We are what we repeatedly do. Excellence is not an act, but a habit.
Staying home for the past few weeks has proven challenging for me for a few different reasons, but mainly because I've found it hard to keep some habits that are ingrained more easily on my regular day-to-day—the main one: exercising.
Through the past few years, I've built a strong habit of working out often, especially first thing in the morning but squeezing in time for it late in the evening if I couldn't do it in the morning for a few days in a row. For me, having a place to go to, and some cues for it (waking up early, having my gym clothes ready and everything packed), made for an easy trigger to kick off this habit.
But of course, now I don't have a place to go to. And it's easier for me to keep on working on whatever I'm focusing on at the moment, so I stay working on until later in the evening than usual (since my coworking space closes at the end of the day, it's a nice reminder to stop working before it gets too late) - which causes me going later to sleep, and not waking up as early as usual.
It's funny; what are the foundations of good habits (cues and triggers) can also be the weakest elements that make the whole thing crumble down.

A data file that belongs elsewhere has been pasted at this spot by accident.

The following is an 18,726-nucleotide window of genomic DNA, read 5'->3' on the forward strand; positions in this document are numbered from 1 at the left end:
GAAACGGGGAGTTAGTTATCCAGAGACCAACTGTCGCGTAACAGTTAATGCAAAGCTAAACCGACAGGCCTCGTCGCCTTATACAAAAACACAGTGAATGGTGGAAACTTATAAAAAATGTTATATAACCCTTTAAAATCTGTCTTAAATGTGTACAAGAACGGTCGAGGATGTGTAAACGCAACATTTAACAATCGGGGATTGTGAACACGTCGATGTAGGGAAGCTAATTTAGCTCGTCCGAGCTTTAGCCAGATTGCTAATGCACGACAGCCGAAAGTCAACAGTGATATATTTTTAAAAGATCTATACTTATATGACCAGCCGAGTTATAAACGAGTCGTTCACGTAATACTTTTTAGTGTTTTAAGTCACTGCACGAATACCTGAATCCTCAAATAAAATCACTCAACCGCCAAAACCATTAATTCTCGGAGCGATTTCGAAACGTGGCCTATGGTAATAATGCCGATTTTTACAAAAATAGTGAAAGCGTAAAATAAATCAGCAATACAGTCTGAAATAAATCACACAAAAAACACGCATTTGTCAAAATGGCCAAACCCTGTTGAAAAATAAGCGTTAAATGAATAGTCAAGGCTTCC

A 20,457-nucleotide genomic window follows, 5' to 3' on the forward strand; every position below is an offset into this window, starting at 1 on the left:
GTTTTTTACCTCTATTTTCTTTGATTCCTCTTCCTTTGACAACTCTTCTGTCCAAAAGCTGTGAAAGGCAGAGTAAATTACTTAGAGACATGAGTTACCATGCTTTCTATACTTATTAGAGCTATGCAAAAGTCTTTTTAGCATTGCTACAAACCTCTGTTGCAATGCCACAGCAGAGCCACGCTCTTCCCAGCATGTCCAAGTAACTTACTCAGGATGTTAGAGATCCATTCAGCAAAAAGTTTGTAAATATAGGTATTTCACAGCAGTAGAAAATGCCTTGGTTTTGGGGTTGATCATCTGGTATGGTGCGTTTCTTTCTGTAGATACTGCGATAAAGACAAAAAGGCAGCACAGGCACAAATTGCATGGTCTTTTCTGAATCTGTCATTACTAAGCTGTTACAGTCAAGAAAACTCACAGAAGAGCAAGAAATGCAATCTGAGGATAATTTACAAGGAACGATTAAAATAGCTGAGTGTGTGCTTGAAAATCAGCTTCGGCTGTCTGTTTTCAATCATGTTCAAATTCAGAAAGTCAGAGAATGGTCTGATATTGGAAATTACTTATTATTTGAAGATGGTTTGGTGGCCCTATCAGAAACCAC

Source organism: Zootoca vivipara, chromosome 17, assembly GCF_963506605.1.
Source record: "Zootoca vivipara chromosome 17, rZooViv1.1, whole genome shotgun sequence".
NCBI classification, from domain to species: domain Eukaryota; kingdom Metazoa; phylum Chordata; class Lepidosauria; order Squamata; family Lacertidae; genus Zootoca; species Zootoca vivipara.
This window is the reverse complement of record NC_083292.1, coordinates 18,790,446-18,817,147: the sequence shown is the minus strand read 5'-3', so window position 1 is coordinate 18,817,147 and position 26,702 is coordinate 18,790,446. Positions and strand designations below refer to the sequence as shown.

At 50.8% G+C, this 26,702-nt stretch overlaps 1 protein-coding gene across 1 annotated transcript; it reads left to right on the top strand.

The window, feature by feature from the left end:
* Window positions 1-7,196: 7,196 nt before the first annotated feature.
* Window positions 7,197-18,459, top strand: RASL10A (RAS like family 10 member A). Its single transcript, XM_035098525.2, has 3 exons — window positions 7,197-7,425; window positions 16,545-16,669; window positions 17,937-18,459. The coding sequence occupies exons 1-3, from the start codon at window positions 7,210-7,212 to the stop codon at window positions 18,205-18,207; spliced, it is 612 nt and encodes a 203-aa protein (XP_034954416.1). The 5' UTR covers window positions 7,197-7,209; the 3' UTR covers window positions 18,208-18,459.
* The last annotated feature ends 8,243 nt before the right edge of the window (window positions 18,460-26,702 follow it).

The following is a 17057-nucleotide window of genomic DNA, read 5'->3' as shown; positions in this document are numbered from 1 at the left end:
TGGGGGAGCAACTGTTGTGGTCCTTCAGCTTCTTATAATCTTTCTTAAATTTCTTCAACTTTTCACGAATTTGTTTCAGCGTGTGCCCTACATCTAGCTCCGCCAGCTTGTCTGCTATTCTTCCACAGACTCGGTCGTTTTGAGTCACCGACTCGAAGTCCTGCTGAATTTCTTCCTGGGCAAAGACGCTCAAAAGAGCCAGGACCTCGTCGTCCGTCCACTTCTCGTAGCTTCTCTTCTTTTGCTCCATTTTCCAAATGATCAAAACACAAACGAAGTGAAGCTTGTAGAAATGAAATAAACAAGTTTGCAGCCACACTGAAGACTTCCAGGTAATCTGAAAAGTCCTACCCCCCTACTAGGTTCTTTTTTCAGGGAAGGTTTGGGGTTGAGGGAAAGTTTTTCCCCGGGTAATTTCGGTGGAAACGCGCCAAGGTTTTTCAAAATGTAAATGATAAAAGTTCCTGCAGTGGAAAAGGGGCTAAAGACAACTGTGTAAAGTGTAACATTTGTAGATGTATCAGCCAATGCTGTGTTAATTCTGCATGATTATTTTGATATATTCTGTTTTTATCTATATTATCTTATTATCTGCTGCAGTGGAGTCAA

To fight this I'm inspired by Matt D'Avella's Two-Day Rule, which would be summarized as: never skip what you're trying to accomplish more than two days in a row. It is a framework that can help you define your baselines:
This is where the secret ingredient kicks in: in the rule, there is margin built-in. You can fuck up, and if you don't feel like it, you are allowed to give yourself some grace. But you still need to show some consistency. Doing something at least once every two days gives you a success rate of 4 days out of 7 in a week. And if you build the consistency to do something more than half of your days, you'll be doing it every day in no time.
So I am going to apply the two days rule for a few things in my life right now, and I'd love to invite you to do the same.
And if you do, let me know how that goes. 😉
Things like these were what attracted me to the Buffer team in the first place and made it perfectly clear to me that it was a team I wanted to work with. The level of transparency is always mind-blowing, and it is appreciated even more in moments of uncertainty like this.
Here you have Buffer's shareholder update regarding COVID-19's impact on the company 👆. Definitely worth a read!
This is an amazing exploration by Ahmad Shadeed about some CSS tricks the Facebook team has used on the new Facebook design, like using SVGs for the avatars, empty divs for spacing purposes, and... using an image for the main header drop shadow! Are we back in the 2000s?!
Turns out the image background for the drop shadow is for performance purposes, and if you check the full article, it's full of some counter-intuitive approaches that have a very good why behind each of them. 🤓